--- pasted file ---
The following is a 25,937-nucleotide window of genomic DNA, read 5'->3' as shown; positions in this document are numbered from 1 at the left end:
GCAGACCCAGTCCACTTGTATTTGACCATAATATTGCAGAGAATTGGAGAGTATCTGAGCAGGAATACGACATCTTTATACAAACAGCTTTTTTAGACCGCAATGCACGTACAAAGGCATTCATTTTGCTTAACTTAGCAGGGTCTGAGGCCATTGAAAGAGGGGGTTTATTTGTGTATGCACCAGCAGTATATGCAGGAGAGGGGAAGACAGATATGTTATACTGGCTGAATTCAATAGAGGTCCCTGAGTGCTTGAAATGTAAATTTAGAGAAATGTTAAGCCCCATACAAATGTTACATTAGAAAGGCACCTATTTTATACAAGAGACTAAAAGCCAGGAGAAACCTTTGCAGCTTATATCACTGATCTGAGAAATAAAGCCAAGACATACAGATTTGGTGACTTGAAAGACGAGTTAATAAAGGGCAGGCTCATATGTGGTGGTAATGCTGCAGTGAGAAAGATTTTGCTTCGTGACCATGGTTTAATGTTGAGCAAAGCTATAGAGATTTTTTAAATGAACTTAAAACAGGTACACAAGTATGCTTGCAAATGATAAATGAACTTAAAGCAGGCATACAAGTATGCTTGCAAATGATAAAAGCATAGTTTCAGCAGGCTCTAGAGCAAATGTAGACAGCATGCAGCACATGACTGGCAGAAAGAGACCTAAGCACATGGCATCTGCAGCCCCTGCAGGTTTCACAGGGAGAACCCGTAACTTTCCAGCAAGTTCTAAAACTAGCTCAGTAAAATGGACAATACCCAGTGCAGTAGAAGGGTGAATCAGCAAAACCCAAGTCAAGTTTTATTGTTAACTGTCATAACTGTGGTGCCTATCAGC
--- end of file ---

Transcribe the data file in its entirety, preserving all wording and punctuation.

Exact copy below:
The following is a 25,937-nucleotide window of genomic DNA, read 5'->3' as shown; positions in this document are numbered from 1 at the left end:
GCAGACCCAGTCCACTTGTATTTGACCATAATATTGCAGAGAATTGGAGAGTATCTGAGCAGGAATACGACATCTTTATACAAACAGCTTTTTTAGACCGCAATGCACGTACAAAGGCATTCATTTTGCTTAACTTAGCAGGGTCTGAGGCCATTGAAAGAGGGGGTTTATTTGTGTATGCACCAGCAGTATATGCAGGAGAGGGGAAGACAGATATGTTATACTGGCTGAATTCAATAGAGGTCCCTGAGTGCTTGAAATGTAAATTTAGAGAAATGTTAAGCCCCATACAAATGTTACATTAGAAAGGCACCTATTTTATACAAGAGACTAAAAGCCAGGAGAAACCTTTGCAGCTTATATCACTGATCTGAGAAATAAAGCCAAGACATACAGATTTGGTGACTTGAAAGACGAGTTAATAAAGGGCAGGCTCATATGTGGTGGTAATGCTGCAGTGAGAAAGATTTTGCTTCGTGACCATGGTTTAATGTTGAGCAAAGCTATAGAGATTTTTTAAATGAACTTAAAACAGGTACACAAGTATGCTTGCAAATGATAAATGAACTTAAAGCAGGCATACAAGTATGCTTGCAAATGATAAAAGCATAGTTTCAGCAGGCTCTAGAGCAAATGTAGACAGCATGCAGCACATGACTGGCAGAAAGAGACCTAAGCACATGGCATCTGCAGCCCCTGCAGGTTTCACAGGGAGAACCCGTAACTTTCCAGCAAGTTCTAAAACTAGCTCAGTAAAATGGACAATACCCAGTGCAGTAGAAGGGTGAATCAGCAAAACCCAAGTCAAGTTTTATTGTTAACTGTCATAACTGTGGTGCCTATCAGC